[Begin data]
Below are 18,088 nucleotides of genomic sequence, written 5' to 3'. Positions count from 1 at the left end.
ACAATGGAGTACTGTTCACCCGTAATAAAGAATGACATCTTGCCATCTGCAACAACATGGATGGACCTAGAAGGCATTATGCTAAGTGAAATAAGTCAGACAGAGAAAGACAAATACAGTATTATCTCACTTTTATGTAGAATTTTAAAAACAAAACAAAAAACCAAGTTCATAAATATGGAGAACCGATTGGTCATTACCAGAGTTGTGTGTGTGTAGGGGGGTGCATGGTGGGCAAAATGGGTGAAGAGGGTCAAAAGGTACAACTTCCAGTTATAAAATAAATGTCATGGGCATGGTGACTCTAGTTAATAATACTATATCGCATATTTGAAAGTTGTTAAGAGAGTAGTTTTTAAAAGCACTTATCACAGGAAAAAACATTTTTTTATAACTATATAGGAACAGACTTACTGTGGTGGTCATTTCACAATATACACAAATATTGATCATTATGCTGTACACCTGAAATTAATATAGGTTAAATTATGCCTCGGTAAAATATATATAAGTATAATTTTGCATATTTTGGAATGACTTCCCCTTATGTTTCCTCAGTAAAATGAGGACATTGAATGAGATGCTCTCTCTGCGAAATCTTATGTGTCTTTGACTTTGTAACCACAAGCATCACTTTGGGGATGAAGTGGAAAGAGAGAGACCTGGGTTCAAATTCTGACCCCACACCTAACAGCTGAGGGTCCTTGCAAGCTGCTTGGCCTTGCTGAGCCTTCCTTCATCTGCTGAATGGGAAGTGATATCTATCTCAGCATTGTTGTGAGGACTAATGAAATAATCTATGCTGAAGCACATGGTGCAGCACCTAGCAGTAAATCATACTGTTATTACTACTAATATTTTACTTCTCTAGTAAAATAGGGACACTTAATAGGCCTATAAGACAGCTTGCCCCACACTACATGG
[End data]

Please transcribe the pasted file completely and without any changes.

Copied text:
Below are 18,088 nucleotides of genomic sequence, written 5' to 3'. Positions count from 1 at the left end.
ACAATGGAGTACTGTTCACCCGTAATAAAGAATGACATCTTGCCATCTGCAACAACATGGATGGACCTAGAAGGCATTATGCTAAGTGAAATAAGTCAGACAGAGAAAGACAAATACAGTATTATCTCACTTTTATGTAGAATTTTAAAAACAAAACAAAAAACCAAGTTCATAAATATGGAGAACCGATTGGTCATTACCAGAGTTGTGTGTGTGTAGGGGGGTGCATGGTGGGCAAAATGGGTGAAGAGGGTCAAAAGGTACAACTTCCAGTTATAAAATAAATGTCATGGGCATGGTGACTCTAGTTAATAATACTATATCGCATATTTGAAAGTTGTTAAGAGAGTAGTTTTTAAAAGCACTTATCACAGGAAAAAACATTTTTTTATAACTATATAGGAACAGACTTACTGTGGTGGTCATTTCACAATATACACAAATATTGATCATTATGCTGTACACCTGAAATTAATATAGGTTAAATTATGCCTCGGTAAAATATATATAAGTATAATTTTGCATATTTTGGAATGACTTCCCCTTATGTTTCCTCAGTAAAATGAGGACATTGAATGAGATGCTCTCTCTGCGAAATCTTATGTGTCTTTGACTTTGTAACCACAAGCATCACTTTGGGGATGAAGTGGAAAGAGAGAGACCTGGGTTCAAATTCTGACCCCACACCTAACAGCTGAGGGTCCTTGCAAGCTGCTTGGCCTTGCTGAGCCTTCCTTCATCTGCTGAATGGGAAGTGATATCTATCTCAGCATTGTTGTGAGGACTAATGAAATAATCTATGCTGAAGCACATGGTGCAGCACCTAGCAGTAAATCATACTGTTATTACTACTAATATTTTACTTCTCTAGTAAAATAGGGACACTTAATAGGCCTATAAGACAGCTTGCCCCACACTACATGG